Why customer service chatbots fail — and how AI can prevent the tragedy
Why customer service chatbots fail — and how AI can prevent the tragedy
“Hello! How may I assist you today?”
“I want to talk to your customer care representative.”
“Sweet! Welcome to Phoebe’s Orchids. Over 100000 happy customers trust us to bring their mornings alive with rich colours and fragrance. :)”
“Nice. Now if you could connect me with your support rep, that would be great. Thanks! ”
“We’ll be glad to walk you through some pretty choices.”
“Please connect me with a team member.”
“Awesome! You can explore our colourful gallery here! ;)”
“Speak to an agent?? I have got the wrong bunch.”
“Wonderful! Here is another bunch we think you’ll like very much.”
*customer logs off*
One of the most exasperating experiences of contacting a business is when an IVR system or a hardwired chatbot keeps running you around in circles with its stale, canned set of greetings. The predefined script that hardly veers off course, having been built for only very specific use cases, is a time-tested recipe for customer vexation. And what makes the whole shebang even more annoying is that people do not have an alternative to signing up for this trouble.
Industry veterans know a “trough of disillusionment” when they see one. The term represents an element of the ‘Hype Cycle’ first given by the US research firm Gartner and denotes a period of time when both the customer and the stakeholder interest thin out in a particular technology after it categorically fails to live up to its inceptive hype. The initial fascination may recoil soon over time and the technology may ultimately rise to measure up to its initial promises but not without first going through a major overhaul.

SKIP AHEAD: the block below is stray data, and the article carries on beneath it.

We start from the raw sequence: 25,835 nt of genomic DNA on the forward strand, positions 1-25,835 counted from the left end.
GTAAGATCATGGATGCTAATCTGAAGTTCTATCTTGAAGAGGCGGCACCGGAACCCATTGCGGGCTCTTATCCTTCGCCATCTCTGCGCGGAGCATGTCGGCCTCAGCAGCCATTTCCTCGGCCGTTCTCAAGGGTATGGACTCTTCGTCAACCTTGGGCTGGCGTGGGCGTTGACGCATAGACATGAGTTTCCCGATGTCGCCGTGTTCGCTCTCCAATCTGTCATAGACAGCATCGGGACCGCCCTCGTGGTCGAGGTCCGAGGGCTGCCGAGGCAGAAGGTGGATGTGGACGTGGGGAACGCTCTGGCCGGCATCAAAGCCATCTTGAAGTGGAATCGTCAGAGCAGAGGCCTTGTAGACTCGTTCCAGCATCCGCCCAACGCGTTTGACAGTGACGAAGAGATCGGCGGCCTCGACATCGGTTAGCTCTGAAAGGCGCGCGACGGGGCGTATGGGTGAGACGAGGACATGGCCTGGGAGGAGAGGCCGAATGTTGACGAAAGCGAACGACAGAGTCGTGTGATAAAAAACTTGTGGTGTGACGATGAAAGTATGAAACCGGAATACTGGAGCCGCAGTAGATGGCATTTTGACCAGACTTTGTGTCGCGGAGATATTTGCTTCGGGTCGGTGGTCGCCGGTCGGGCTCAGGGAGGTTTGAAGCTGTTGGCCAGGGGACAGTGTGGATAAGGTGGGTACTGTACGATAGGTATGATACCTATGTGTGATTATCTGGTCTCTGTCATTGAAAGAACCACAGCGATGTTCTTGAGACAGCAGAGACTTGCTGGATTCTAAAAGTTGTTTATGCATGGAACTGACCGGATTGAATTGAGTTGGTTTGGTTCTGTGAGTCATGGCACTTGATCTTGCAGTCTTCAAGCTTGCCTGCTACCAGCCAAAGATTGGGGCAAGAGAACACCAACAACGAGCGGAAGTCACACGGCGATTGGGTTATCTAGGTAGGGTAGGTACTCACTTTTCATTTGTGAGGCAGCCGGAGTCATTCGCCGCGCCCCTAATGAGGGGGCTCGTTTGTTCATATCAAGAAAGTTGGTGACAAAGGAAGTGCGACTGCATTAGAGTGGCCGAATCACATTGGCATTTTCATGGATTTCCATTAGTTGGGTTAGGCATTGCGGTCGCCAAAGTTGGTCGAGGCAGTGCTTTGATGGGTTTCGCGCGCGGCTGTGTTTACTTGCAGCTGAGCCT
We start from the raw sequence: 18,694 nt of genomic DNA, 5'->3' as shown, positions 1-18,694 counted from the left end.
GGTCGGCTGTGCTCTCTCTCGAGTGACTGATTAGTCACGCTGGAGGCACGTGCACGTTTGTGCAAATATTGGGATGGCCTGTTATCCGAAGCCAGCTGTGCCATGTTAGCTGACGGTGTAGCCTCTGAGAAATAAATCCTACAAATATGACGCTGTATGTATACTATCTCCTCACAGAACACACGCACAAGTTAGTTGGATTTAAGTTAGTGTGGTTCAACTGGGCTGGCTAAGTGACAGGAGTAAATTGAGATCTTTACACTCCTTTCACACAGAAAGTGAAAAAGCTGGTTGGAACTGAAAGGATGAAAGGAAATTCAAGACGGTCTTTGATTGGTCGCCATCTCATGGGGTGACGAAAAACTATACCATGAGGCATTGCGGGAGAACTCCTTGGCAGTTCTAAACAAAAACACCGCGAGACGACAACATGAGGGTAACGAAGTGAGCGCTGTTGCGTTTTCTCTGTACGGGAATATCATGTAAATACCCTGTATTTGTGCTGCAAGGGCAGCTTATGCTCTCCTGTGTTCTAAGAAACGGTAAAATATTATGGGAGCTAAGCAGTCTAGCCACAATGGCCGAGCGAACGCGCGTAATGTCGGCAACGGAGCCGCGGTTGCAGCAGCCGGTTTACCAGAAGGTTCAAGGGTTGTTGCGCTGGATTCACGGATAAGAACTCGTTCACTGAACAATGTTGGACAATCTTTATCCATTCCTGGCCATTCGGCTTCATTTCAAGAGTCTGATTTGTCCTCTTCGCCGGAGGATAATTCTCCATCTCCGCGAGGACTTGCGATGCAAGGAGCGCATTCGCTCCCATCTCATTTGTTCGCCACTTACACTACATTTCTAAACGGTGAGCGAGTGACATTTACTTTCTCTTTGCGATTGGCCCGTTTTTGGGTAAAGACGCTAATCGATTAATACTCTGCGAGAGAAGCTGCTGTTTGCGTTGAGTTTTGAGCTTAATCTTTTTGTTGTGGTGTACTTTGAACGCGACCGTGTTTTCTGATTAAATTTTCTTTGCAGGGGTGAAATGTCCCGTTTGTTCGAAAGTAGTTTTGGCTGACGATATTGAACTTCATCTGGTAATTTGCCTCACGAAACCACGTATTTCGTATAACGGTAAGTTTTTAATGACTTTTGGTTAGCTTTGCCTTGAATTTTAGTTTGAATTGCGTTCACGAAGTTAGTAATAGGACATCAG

Chatbots today are charting their own similar troughs of disillusionment.
2016 saw the birth and immediate demise of Microsoft’s disastrous experiment, Tay. The AI-powered chatbot, who got corrupted and manipulated within a short span of 15 hours, only lived, as briefly as it did, to parrot harsh cynicism and racist hatred picked up from this world, into this world — courtesy the Twitter fraternity. More than being a sad, failed attempt at linguistic machine learning, it exposed the fragility of such pioneering AI experiments and that of the tech stalwarts themselves whose innocent advancements could suddenly turn into ignominious misadventures on an unforeseen dark bend.
Post that, Facebook debuted chatbots for Messenger, promising consumers a new way to interact with their favorite businesses that, in its nascent stages, had its own limitations. The following years did leave much to desire and imagination but the interest never dampened enough and the technology only found more ground to flourish.
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Today, people can simply “chat” with virtual automated assistants across the apps and websites of their choosing to get LIVE cricket scores, know the weather, shop, update their account details, order food, book an appointment, and more. From playing a psychedelic rock number to checking the account balance, chatbots are already redefining how we interact with the world around us. It’s almost safe to say that the virtual assistants are fast becoming epitomes of service delivered better, cheaper, quicker. A Gartner research says that businesses will be looking at AI as their mainstream customer experience investment in the next couple of years. 47% of organizations across industries and verticals will use chatbots to automate customer care processes and around 40% will deploy virtual assistants.